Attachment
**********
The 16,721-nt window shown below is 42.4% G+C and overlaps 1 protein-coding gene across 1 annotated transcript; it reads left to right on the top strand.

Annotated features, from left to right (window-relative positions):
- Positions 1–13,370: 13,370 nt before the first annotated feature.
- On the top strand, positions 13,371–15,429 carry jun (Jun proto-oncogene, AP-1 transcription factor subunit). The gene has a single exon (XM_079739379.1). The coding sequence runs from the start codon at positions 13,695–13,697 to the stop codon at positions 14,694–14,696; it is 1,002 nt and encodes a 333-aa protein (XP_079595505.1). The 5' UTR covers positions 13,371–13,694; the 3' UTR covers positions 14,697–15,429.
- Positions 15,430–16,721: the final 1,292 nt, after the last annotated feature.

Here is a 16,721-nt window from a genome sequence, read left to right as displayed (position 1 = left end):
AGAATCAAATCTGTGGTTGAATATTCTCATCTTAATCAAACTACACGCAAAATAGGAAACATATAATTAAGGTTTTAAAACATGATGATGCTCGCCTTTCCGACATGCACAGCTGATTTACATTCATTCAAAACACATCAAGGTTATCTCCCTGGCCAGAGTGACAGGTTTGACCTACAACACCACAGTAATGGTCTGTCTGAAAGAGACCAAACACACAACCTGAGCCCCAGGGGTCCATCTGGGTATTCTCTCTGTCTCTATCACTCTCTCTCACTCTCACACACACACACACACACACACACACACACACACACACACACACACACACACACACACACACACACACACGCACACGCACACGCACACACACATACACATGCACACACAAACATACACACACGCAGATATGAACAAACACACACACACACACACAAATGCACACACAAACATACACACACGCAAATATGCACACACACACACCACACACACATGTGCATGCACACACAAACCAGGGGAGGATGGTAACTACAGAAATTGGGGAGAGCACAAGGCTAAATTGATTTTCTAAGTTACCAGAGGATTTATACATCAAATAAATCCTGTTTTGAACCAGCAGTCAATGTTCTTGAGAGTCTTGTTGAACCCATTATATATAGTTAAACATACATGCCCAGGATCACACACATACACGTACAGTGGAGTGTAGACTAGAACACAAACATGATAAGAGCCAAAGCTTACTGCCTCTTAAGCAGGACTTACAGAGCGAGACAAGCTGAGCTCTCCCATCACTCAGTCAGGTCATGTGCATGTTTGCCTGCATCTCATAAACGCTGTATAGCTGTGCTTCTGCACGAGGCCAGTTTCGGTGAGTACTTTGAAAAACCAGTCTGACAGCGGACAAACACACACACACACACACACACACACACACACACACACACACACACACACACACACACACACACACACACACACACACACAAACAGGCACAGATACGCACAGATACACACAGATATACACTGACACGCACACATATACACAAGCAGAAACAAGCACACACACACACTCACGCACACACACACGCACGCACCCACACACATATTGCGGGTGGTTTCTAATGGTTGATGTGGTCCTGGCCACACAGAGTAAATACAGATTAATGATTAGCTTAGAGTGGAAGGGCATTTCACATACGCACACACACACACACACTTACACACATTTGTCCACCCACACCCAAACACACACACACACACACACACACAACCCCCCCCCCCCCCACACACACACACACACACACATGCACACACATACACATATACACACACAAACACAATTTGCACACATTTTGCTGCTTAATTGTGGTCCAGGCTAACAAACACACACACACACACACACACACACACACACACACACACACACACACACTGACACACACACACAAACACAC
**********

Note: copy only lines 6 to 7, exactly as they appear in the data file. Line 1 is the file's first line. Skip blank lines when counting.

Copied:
Here is a 16,721-nt window from a genome sequence, read left to right as displayed (position 1 = left end):
AGAATCAAATCTGTGGTTGAATATTCTCATCTTAATCAAACTACACGCAAAATAGGAAACATATAATTAAGGTTTTAAAACATGATGATGCTCGCCTTTCCGACATGCACAGCTGATTTACATTCATTCAAAACACATCAAGGTTATCTCCCTGGCCAGAGTGACAGGTTTGACCTACAACACCACAGTAATGGTCTGTCTGAAAGAGACCAAACACACAACCTGAGCCCCAGGGGTCCATCTGGGTATTCTCTCTGTCTCTATCACTCTCTCTCACTCTCACACACACACACACACACACACACACACACACACACACACACACACACACACACACACACACACACACACGCACACGCACACGCACACACACATACACATGCACACACAAACATACACACACGCAGATATGAACAAACACACACACACACACACAAATGCACACACAAACATACACACACGCAAATATGCACACACACACACCACACACACATGTGCATGCACACACAAACCAGGGGAGGATGGTAACTACAGAAATTGGGGAGAGCACAAGGCTAAATTGATTTTCTAAGTTACCAGAGGATTTATACATCAAATAAATCCTGTTTTGAACCAGCAGTCAATGTTCTTGAGAGTCTTGTTGAACCCATTATATATAGTTAAACATACATGCCCAGGATCACACACATACACGTACAGTGGAGTGTAGACTAGAACACAAACATGATAAGAGCCAAAGCTTACTGCCTCTTAAGCAGGACTTACAGAGCGAGACAAGCTGAGCTCTCCCATCACTCAGTCAGGTCATGTGCATGTTTGCCTGCATCTCATAAACGCTGTATAGCTGTGCTTCTGCACGAGGCCAGTTTCGGTGAGTACTTTGAAAAACCAGTCTGACAGCGGACAAACACACACACACACACACACACACACACACACACACACACACACACACACACACACACACACACACACACACACACACACAAACAGGCACAGATACGCACAGATACACACAGATATACACTGACACGCACACATATACACAAGCAGAAACAAGCACACACACACACTCACGCACACACACACGCACGCACCCACACACATATTGCGGGTGGTTTCTAATGGTTGATGTGGTCCTGGCCACACAGAGTAAATACAGATTAATGATTAGCTTAGAGTGGAAGGGCATTTCACATACGCACACACACACACACACTTACACACATTTGTCCACCCACACCCAAACACACACACACACACACACACACAACCCCCCCCCCCCCCACACACACACACACACACACATGCACACACATACACATATACACACACAAACACAATTTGCACACATTTTGCTGCTTAATTGTGGTCCAGGCTAACAAACACACACACACACACACACACACACACACACACACACACACACACACACTGACACACACACACAAACACAC